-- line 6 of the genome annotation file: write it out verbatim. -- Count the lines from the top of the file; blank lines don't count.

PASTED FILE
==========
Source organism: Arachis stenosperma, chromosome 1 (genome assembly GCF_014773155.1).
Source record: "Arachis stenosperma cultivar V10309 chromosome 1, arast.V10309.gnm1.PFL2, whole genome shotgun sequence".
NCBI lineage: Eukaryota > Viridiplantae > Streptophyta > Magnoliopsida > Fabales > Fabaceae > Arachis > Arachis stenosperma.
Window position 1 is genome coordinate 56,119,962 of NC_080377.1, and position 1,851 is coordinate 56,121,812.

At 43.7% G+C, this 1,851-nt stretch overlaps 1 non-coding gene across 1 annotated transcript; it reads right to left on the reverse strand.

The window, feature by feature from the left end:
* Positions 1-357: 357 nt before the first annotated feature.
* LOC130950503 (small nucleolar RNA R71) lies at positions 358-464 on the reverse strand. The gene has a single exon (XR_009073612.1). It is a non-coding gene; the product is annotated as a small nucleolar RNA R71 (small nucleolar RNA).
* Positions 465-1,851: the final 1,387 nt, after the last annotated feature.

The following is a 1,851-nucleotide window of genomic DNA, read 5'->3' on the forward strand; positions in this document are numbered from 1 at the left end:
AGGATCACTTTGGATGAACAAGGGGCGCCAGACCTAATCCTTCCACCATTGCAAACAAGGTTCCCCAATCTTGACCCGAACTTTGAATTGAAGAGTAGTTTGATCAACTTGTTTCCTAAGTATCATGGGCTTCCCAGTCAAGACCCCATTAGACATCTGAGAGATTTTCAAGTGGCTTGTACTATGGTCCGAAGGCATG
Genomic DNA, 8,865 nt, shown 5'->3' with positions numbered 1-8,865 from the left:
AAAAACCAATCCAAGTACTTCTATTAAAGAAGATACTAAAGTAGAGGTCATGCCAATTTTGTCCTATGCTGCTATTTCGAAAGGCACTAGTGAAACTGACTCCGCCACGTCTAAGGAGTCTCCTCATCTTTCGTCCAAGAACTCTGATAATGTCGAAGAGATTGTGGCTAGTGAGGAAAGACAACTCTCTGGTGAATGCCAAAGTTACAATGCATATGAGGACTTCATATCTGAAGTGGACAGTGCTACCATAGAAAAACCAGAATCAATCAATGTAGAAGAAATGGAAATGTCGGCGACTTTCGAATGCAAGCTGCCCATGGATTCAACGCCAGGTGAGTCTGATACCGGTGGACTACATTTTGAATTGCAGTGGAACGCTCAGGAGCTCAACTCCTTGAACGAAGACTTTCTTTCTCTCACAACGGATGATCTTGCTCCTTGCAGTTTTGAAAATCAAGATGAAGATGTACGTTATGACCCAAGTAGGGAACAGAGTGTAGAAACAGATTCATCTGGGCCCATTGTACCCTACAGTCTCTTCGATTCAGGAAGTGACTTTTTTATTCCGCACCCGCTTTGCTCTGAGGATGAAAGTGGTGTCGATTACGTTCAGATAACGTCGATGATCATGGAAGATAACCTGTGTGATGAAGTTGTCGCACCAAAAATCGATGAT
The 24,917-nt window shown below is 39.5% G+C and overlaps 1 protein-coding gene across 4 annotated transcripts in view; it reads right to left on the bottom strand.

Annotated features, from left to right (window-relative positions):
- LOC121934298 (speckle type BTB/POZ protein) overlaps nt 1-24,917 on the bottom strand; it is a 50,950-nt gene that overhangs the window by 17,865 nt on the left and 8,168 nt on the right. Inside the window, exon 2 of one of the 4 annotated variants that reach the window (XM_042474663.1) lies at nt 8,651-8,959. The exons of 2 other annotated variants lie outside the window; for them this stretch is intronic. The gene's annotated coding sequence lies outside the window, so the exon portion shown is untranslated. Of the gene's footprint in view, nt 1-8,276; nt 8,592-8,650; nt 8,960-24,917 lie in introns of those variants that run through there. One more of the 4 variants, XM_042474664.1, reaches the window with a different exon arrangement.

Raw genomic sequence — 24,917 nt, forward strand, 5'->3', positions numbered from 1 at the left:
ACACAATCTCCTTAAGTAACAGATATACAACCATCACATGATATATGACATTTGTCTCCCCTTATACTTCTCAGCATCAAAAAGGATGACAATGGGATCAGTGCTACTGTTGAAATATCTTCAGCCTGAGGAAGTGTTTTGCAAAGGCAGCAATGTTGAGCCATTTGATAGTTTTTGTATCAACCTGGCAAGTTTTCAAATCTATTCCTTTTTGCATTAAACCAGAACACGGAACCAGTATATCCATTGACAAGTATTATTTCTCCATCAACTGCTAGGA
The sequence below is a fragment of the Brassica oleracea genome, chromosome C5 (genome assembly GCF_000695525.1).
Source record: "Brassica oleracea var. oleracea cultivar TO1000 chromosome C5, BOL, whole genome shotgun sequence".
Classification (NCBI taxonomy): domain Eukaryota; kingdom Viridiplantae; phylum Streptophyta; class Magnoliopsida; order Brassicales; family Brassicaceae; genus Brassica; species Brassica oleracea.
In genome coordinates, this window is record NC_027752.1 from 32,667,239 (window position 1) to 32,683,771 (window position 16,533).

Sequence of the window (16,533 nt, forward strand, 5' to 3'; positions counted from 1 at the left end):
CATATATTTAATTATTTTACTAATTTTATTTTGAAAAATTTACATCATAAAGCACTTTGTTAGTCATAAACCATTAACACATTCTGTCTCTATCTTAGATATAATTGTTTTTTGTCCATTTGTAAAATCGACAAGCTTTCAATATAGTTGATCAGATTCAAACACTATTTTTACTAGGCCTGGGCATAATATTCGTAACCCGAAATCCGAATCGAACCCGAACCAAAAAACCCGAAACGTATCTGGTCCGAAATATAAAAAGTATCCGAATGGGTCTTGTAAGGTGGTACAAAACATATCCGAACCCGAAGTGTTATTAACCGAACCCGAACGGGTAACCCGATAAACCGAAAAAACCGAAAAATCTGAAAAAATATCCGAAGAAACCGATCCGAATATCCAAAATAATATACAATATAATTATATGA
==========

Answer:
The window, feature by feature from the left end: